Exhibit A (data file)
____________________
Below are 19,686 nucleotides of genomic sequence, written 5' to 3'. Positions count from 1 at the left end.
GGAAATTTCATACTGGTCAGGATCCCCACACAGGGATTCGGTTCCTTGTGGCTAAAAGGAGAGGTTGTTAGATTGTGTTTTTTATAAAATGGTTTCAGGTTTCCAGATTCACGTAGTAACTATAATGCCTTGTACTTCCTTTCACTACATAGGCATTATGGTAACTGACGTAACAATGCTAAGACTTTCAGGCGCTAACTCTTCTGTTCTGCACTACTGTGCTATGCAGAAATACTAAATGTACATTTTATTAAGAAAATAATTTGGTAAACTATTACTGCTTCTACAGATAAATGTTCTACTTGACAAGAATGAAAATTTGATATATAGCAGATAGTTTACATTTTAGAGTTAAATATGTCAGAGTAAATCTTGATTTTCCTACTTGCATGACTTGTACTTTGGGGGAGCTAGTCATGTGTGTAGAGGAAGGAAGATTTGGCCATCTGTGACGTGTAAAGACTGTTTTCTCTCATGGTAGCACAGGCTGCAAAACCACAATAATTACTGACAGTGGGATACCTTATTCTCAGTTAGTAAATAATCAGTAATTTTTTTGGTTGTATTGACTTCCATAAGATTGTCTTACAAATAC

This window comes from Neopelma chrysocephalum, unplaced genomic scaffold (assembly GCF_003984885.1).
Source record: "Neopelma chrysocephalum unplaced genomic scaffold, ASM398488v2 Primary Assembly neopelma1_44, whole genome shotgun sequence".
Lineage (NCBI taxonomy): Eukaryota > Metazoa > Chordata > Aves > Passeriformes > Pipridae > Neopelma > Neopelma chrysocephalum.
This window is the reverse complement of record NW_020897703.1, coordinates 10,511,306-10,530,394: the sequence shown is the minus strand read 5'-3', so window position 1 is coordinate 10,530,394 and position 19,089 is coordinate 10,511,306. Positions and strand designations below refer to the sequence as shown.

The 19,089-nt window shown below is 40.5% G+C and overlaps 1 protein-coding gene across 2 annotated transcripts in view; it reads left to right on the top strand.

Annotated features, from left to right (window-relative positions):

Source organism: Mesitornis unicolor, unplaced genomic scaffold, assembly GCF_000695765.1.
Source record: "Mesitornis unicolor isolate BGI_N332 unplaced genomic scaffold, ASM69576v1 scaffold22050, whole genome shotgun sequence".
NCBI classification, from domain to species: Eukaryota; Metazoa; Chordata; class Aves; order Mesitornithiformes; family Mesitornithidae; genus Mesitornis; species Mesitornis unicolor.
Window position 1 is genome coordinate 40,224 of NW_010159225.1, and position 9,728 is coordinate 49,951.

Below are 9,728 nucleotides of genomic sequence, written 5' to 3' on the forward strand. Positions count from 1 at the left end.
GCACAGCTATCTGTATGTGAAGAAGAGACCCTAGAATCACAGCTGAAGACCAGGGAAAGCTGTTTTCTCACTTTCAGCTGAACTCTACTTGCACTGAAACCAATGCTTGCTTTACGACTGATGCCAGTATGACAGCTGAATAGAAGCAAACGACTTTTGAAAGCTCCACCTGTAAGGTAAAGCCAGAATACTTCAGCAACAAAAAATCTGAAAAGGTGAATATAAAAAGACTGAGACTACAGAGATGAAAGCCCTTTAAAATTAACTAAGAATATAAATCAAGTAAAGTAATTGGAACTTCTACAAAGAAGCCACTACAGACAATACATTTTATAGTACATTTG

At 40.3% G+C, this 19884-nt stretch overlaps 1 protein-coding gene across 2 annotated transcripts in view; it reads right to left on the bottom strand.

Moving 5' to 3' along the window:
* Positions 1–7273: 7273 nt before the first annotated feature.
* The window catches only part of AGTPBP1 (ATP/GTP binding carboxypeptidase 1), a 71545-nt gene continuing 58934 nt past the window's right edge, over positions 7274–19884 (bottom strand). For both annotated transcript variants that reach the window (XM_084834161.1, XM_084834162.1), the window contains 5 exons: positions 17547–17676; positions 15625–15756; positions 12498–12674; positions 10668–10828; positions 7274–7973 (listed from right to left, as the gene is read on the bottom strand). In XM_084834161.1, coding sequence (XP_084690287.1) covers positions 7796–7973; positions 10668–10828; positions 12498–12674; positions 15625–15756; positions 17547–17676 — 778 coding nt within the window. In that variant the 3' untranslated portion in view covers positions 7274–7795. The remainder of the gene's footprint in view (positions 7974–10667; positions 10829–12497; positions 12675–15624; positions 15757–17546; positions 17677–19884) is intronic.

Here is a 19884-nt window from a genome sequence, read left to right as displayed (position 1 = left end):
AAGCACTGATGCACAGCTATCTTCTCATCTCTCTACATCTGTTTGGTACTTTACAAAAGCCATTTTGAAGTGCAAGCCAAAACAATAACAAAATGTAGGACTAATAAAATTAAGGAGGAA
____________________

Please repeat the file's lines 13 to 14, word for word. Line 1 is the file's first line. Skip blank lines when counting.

Below are 9,728 nucleotides of genomic sequence, written 5' to 3' on the forward strand. Positions count from 1 at the left end.
GCACAGCTATCTGTATGTGAAGAAGAGACCCTAGAATCACAGCTGAAGACCAGGGAAAGCTGTTTTCTCACTTTCAGCTGAACTCTACTTGCACTGAAACCAATGCTTGCTTTACGACTGATGCCAGTATGACAGCTGAATAGAAGCAAACGACTTTTGAAAGCTCCACCTGTAAGGTAAAGCCAGAATACTTCAGCAACAAAAAATCTGAAAAGGTGAATATAAAAAGACTGAGACTACAGAGATGAAAGCCCTTTAAAATTAACTAAGAATATAAATCAAGTAAAGTAATTGGAACTTCTACAAAGAAGCCACTACAGACAATACATTTTATAGTACATTTG